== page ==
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|Title:||Live-pig-airway surface imaging and whole-pig CT at the Australian Synchrotron Imaging and Medical Beamline|
|Citation:||Journal of Synchrotron Radiation, 2019; 26(1):175-183|
|Publisher:||International Union of Crystallography|
|Martin Donnelley, Kaye S. Morgan, Regine Gradl, Mitzi Klein, Daniel Hausermann, Chris Hall, Anton Maksimenko and David W. Parsons|
|Abstract:||The Australian Synchrotron Imaging and Medical Beamline (IMBL) was designed to be the world's widest synchrotron X-ray beam, partly to enable clinical imaging and therapeutic applications for humans, as well as for imaging large-animal models. Our group is currently interested in imaging the airways of newly developed cystic fibrosis (CF) animal models that display human-like lung disease, such as the CF pig. One key outcome measure for assessing the effectiveness of CF airway therapies is the ability of the lung to clear inhaled particulates by mucociliary transit (MCT). This study extends the ex vivo sheep and pig tracheal-tissue studies previously performed by the authors at the IMBL. In the present study, attempts were made to determine whether the design of the IMBL is suitable for imaging tracheal MCT in live pigs. The movement of 200 µm-diameter high-refractive-index (HRI) glass-bead marker particles deposited onto the tracheal airway surface of eight live piglets was tracked and quantified and the MCT response to aerosol delivery was examined. A high-resolution computed tomographic (CT) whole-animal post-mortem scan of one pig was also performed to verify the large sample CT capabilities of the IMBL. MCT tracking particles were visible in all animals, and the automated MCT tracking algorithms used were able to identify and track many particles, but accuracy was reduced when particles moved faster than ∼6 mm min-1 (50 pixels between exposures), or when the particles touched or overlapped. Renderings were successfully made from the CT data set. Technical issues prevented use of reliable shuttering and hence radiation doses were variable. Since dose must be carefully controlled in future studies, estimates of the minimum achievable radiation doses using this experiment design are shown. In summary, this study demonstrated the suitability of the IMBL for large-animal tracheal MCT imaging, and for whole-animal CT.|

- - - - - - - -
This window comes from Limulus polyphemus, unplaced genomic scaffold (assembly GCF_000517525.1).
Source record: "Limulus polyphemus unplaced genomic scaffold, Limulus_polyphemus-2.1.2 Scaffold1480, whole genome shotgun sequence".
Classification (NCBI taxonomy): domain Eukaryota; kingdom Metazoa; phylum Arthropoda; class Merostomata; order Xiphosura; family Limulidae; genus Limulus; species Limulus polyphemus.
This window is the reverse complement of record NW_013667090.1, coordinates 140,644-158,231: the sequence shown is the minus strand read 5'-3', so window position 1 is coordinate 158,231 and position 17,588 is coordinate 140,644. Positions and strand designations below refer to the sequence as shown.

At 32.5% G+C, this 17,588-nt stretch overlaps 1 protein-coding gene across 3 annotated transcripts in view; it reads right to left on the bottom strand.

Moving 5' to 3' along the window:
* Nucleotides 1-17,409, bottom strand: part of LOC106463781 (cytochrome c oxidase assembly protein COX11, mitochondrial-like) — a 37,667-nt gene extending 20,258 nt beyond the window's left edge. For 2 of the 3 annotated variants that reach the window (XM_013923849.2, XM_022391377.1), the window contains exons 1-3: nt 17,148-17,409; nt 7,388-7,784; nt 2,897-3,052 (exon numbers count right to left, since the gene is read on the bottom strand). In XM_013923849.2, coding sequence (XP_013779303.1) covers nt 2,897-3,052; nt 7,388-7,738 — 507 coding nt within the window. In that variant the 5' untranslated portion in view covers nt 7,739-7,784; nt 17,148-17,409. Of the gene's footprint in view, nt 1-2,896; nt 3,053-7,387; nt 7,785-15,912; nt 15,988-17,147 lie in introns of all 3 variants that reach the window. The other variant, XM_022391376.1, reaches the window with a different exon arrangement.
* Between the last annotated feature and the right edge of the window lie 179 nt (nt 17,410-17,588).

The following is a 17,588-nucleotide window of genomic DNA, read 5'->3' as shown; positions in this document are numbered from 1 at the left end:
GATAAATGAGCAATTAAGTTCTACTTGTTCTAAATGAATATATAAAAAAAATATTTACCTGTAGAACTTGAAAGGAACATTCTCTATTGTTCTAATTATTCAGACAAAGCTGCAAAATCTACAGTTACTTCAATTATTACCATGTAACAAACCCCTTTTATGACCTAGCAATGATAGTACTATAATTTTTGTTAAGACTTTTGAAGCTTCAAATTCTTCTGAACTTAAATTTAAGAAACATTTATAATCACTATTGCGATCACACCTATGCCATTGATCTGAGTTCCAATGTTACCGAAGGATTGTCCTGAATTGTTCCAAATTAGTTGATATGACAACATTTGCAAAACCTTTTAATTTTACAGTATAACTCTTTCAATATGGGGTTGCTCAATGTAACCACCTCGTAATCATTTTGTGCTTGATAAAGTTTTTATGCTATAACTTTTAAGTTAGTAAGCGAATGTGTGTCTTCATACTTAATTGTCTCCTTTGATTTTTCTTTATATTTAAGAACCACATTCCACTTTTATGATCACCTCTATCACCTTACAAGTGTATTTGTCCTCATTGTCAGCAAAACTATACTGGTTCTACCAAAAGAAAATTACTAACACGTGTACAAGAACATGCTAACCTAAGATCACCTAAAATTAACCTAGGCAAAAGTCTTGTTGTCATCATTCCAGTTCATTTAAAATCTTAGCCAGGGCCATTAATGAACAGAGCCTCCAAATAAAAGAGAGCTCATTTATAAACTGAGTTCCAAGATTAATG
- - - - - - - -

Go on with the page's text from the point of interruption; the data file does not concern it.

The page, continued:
|Keywords:||IMBL; computed tomography; cystic fibrosis; live-animal imaging; mucociliary transit; pig|
|Rights:||© International Union of Crystallography.|
|Appears in Collections:||Medicine publications|
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